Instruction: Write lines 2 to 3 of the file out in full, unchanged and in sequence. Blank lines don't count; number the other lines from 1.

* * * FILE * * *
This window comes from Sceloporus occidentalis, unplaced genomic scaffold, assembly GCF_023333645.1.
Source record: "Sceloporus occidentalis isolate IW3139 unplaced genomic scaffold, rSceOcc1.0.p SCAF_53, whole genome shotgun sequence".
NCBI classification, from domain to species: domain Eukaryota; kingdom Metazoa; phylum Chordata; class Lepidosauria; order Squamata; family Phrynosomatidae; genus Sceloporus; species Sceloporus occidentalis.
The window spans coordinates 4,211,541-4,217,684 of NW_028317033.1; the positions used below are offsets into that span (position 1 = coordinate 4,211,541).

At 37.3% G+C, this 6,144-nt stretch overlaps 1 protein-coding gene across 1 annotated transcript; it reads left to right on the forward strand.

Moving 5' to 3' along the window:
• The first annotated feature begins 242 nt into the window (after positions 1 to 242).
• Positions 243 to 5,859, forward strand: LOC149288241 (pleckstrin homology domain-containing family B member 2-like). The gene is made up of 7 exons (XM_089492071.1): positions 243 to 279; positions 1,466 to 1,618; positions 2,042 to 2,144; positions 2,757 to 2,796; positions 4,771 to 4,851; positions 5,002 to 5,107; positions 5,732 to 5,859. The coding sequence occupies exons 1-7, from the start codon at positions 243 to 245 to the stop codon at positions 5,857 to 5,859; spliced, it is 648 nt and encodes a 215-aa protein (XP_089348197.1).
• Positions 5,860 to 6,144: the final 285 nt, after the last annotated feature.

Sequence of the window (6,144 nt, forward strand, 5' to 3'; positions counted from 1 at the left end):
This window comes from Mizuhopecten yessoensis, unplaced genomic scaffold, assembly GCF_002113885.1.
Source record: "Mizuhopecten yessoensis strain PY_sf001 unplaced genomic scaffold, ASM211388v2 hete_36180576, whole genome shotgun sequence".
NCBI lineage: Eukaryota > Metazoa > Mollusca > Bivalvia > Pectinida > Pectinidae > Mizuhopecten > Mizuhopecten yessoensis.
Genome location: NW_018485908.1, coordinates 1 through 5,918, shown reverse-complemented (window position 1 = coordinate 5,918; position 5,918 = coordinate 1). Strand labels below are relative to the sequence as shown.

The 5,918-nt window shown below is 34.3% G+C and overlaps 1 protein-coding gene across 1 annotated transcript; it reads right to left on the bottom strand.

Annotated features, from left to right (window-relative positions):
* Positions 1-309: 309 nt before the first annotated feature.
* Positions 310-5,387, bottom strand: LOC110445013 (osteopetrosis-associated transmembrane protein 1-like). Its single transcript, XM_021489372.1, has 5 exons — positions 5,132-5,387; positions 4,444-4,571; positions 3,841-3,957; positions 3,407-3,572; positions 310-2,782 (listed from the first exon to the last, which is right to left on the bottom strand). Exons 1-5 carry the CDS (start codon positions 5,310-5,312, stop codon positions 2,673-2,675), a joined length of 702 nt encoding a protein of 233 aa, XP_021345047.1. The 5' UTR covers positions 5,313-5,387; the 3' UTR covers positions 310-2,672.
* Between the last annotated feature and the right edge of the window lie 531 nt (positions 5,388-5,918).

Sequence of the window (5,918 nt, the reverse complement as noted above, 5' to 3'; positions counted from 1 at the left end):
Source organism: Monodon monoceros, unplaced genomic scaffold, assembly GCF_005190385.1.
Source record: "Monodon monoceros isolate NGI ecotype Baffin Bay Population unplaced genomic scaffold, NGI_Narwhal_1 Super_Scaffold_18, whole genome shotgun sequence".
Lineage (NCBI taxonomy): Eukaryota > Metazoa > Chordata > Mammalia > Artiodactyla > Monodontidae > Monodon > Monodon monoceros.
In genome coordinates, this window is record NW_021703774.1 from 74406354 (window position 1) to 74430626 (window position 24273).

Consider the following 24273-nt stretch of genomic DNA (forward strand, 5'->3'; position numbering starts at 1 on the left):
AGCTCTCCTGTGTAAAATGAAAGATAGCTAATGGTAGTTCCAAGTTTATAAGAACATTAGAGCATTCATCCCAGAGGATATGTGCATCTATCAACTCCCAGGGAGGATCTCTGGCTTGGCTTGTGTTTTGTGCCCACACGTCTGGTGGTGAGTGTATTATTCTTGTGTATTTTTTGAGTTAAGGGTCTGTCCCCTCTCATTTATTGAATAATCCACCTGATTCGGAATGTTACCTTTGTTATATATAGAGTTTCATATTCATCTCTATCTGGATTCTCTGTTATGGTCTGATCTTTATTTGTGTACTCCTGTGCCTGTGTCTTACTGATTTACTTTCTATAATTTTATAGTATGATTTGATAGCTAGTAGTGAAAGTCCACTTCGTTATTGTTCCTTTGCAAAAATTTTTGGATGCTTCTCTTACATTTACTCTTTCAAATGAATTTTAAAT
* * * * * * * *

Source record: "Sceloporus occidentalis isolate IW3139 unplaced genomic scaffold, rSceOcc1.0.p SCAF_53, whole genome shotgun sequence".
NCBI classification, from domain to species: domain Eukaryota; kingdom Metazoa; phylum Chordata; class Lepidosauria; order Squamata; family Phrynosomatidae; genus Sceloporus; species Sceloporus occidentalis.